[Episcopal Diocese of Pittsburgh] Bishop Dorsey McConnell has granted permission for clergy in the Episcopal Diocese of Pittsburgh to bless same-sex relationships. In a Nov. 25 pastoral letter, McConnell announced that the decision of whether or not to bless same-sex relationships may be made by each pastor, in his or her own parish. The pastoral letter is accompanied by McConnell’s assessment of the provisional rite for blessing same-sex relationships, as authorized for trial use by the Episcopal Church’s General Convention in 2012, along with guidelines and other resources.
November 25, 2013
Dear Friends in Christ,
As you know, the 77th General Convention of the Episcopal Church, meeting in Indianapolis in 2012, authorized at the discretion of the bishop, a provisional rite for blessing a lifelong covenant between persons of the same sex. Prior to that, I had announced my intention to conduct a series of conversations in the diocese to give me a sense of the faithful and to lay the groundwork for our continuing unity. These conversations have occurred, and I include a report as part of this letter. Beyond that process, I have listened to many other voices, reflected deeply on Scripture, consulted broadly, and prayed throughout, asking that God would guide me toward a decision consistent with His will. The purpose of this letter is to convey not only that decision, but also my hope in our future together and the scope of some of the pastoral considerations I believe we will need to keep in mind going forward.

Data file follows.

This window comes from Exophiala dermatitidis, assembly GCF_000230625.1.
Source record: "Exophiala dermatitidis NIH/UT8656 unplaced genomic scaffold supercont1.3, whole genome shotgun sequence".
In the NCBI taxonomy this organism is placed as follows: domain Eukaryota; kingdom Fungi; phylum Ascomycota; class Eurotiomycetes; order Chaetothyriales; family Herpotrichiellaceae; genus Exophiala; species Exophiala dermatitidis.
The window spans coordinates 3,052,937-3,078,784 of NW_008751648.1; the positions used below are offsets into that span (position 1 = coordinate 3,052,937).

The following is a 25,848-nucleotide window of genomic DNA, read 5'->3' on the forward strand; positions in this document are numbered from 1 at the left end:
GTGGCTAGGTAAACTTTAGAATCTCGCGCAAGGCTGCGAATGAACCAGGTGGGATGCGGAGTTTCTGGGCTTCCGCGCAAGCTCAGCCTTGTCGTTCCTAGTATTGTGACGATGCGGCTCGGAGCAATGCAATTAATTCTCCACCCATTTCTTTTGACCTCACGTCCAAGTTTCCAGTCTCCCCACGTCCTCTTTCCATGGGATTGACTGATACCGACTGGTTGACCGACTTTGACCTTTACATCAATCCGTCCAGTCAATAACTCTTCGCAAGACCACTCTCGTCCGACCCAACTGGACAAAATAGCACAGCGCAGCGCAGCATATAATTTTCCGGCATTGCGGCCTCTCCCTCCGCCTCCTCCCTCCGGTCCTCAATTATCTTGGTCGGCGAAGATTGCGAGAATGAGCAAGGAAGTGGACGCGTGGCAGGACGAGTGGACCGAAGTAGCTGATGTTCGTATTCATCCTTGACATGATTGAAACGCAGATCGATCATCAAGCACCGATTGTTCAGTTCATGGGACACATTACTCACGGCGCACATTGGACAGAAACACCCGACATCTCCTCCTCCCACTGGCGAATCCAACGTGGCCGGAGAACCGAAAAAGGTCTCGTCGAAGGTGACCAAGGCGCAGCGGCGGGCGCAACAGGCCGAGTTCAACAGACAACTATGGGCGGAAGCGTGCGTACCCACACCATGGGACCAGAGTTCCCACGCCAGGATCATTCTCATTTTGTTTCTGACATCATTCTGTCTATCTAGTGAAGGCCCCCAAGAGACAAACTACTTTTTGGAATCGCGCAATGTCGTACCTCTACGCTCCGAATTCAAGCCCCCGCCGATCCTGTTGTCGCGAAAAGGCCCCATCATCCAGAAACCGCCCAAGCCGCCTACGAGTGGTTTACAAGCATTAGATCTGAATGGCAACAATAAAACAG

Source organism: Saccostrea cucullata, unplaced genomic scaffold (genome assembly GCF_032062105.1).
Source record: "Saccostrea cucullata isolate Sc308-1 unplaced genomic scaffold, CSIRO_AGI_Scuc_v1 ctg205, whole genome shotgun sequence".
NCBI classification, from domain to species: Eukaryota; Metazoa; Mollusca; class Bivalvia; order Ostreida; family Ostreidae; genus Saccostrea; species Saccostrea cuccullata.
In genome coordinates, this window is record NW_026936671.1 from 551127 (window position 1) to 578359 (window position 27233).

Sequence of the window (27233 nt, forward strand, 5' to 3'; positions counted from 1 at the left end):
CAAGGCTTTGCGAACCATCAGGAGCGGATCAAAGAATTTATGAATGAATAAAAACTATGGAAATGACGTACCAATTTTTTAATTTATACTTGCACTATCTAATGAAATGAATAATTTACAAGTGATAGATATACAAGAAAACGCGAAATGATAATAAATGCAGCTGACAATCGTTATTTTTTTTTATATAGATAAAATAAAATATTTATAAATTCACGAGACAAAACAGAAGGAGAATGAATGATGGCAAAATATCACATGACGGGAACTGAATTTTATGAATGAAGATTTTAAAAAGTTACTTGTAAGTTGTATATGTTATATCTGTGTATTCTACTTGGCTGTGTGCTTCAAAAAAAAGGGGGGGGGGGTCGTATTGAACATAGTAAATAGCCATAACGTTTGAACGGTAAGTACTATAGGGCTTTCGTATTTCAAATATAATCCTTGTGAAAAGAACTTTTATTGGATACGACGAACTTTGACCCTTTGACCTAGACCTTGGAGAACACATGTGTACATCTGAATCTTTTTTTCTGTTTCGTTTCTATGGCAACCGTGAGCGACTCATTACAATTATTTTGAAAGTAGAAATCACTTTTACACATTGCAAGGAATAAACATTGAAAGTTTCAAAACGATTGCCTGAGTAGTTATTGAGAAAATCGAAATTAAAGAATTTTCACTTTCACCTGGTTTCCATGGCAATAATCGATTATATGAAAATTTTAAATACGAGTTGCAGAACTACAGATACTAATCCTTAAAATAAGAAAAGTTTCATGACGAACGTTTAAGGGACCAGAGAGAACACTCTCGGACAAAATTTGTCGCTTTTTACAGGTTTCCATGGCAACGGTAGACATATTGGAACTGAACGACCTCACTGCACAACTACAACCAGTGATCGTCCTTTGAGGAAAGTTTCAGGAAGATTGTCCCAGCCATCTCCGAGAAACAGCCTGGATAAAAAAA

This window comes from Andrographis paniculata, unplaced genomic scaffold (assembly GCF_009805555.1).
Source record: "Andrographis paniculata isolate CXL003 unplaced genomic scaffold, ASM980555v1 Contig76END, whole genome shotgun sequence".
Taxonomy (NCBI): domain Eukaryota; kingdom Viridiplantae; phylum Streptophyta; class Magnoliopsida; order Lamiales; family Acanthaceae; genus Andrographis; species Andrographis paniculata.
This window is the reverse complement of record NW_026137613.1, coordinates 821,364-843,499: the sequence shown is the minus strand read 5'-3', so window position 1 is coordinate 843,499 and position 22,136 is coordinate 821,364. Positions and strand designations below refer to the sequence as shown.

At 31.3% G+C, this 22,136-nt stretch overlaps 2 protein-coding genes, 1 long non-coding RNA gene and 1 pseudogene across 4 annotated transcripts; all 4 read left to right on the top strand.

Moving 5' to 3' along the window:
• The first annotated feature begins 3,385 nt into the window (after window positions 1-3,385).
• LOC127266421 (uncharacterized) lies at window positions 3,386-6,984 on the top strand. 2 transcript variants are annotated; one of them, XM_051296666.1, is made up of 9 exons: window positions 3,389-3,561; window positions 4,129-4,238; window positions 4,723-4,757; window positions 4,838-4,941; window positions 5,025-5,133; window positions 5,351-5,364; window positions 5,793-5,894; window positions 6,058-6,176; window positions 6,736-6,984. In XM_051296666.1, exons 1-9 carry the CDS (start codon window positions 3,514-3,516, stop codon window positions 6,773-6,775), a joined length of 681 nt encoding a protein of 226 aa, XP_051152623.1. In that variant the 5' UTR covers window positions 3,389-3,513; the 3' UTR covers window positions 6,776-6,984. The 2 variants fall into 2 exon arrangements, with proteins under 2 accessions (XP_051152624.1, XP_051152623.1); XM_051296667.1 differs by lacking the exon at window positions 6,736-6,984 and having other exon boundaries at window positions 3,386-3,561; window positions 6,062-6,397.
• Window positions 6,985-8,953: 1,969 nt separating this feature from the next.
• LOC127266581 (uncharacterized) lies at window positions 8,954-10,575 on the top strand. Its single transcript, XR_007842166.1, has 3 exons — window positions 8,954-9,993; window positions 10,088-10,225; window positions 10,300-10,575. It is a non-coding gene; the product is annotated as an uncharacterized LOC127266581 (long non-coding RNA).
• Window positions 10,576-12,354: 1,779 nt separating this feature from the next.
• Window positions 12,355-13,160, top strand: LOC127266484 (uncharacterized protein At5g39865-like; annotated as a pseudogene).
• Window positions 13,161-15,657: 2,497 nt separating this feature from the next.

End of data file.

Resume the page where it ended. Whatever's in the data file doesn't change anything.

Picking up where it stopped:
As I have listened to you, I have heard many passionate, and sometimes contradictory, hopes and fears. Some have insisted they will not tolerate any permitted use of a blessing liturgy in this diocese, while others have insisted they will accept nothing less than sacramental marriage for same-sex couples. Between these poles I have heard a host of nuanced positions, usually accompanied by the sincere desire for the unity of the Church and a deep hope that, whatever my decision, we would find a way to hold onto one another in Christ, setting an example for the world by our love.